Computer Vision Information
Most of the time Computer Vision
happens to people who use computers for extended periods of time, as long as three hours without breaks, although some individuals are more sensitive the the glare given off by computer monitors and start to experience Dry Eyes
and eyestrain in as short a period as an hour.
One thing is certain though: the longer you stare at a computer screen, the worse the symptoms get.
When you work all day in front of a computer, do you ever notice your eyes being really tired?
Do you go home with headaches and neck and shoulder pain after slaving away in front of a monitor for eight or more hours?
These are symptoms that affect more than 90 percent of people who work with computers, and the condition is officially called Computer Vision Syndrome.
When it comes to wanting to Protect Your Eyesight, there is nothing that's worse for your eyes than staring blankly into a computer monitor all day long.
The five most prevalent symptoms you will notice if you have computer vision are:
Less frequently you may experience Double Vision, but usually only if you have extra long exposure to a computer screen.
The screen itself isn't the only factor that causes eyestrain and other Computer Vision Syndrome symptoms; bad posture plays a very important role, as do the lighting conditions around your workspace.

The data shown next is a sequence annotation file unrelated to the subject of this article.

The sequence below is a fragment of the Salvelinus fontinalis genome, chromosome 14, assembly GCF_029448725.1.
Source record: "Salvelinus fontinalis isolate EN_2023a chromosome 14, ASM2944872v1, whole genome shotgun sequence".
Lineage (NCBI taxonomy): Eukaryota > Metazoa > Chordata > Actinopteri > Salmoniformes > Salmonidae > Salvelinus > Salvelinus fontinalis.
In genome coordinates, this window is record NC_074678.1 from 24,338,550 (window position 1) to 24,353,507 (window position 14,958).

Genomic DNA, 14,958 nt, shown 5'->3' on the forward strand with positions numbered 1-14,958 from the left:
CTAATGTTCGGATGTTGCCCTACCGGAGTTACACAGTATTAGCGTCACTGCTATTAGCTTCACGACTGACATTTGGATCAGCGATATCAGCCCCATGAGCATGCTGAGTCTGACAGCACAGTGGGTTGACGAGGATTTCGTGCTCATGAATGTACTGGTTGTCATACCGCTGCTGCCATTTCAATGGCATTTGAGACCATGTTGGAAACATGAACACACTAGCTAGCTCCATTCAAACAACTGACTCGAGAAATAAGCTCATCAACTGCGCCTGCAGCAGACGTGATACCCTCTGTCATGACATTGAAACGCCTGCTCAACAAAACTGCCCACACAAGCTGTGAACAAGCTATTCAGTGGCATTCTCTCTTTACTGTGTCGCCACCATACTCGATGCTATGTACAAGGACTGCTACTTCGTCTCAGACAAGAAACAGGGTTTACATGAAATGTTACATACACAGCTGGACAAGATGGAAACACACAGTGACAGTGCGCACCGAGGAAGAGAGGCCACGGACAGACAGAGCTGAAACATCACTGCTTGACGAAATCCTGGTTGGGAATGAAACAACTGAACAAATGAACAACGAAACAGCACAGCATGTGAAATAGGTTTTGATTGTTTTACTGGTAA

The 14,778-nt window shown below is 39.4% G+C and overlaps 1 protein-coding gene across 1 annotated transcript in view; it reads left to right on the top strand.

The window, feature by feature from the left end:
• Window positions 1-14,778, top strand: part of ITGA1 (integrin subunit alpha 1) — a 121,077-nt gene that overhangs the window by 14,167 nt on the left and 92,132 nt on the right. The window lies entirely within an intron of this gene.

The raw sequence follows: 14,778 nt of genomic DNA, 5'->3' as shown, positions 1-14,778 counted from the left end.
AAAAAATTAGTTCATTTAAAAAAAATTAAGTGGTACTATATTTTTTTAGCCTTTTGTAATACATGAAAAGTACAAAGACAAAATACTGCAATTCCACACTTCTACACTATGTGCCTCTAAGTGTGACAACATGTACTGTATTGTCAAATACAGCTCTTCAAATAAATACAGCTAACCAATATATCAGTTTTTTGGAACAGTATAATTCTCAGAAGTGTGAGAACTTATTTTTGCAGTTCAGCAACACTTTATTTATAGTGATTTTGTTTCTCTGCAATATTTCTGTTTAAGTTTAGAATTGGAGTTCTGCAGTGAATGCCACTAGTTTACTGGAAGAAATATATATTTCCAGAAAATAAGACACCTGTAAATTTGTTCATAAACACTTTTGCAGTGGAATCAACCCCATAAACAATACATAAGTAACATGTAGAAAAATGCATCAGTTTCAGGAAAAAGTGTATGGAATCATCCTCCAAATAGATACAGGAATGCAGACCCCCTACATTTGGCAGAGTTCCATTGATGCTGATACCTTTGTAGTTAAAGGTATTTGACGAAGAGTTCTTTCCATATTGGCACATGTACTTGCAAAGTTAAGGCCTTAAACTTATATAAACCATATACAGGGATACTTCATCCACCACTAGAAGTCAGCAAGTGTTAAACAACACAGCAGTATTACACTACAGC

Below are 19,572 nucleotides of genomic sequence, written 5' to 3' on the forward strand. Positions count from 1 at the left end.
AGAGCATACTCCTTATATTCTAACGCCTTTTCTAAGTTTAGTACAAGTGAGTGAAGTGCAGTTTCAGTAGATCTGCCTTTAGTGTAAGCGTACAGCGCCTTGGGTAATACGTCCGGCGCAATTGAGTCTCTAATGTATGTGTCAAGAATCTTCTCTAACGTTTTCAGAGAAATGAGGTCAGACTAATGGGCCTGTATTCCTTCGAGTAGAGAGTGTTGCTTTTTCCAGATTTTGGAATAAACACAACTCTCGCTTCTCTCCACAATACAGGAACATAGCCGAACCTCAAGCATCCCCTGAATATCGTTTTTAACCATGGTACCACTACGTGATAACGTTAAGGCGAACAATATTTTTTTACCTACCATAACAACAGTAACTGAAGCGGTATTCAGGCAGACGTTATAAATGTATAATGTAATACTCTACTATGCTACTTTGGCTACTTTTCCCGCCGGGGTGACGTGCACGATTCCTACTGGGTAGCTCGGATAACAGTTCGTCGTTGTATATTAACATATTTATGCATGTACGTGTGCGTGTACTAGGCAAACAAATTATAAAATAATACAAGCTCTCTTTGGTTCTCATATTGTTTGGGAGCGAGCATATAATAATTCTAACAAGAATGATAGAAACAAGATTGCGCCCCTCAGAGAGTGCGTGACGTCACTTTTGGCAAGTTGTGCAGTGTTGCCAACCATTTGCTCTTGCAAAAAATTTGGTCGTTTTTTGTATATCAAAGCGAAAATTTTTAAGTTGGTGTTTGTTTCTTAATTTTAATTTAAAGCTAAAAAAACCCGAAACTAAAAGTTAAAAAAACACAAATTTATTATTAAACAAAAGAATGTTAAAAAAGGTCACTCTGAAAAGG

If you are sitting too close to the computer or too far away you can also aggravate your symptoms. Preexisting Vision Problems will also become much more prominent after extended lengths of time staring at a computer. Basically, it's just not good for you.
Unfortunately, if your job calls for you to use a computer, there's not much you can do to get away from it. There are however some simple Eye Tricks that you can use to protect your vision and break up those hours so that you don't become a victim of computer syndrome.
The first thing you can do is pay attention to the types of websites that you're reading. Words on a computer screen aren't the same as words that are printed on a sheet of paper. They may not be as clear, causing your eyes to try to adjust to make up for the difference, and sometimes they appear on backgrounds with little contrast.
Black letters on a white background are best for you, and any page that has light letters, such as white, printed on a dark background, like black, will make your condition worse. It may look cool at first, but you'll get Eye Stress much faster if you read those pages for a long time.
At the very least you can take frequent eye breaks from looking at the screen. You can do a Vision Exercise such as turn your eyes to look at something in the room or out the window a few times every hour to reset your eyes.
Computer vision is never pleasant, but following those simple tips can do a lot to help you out.
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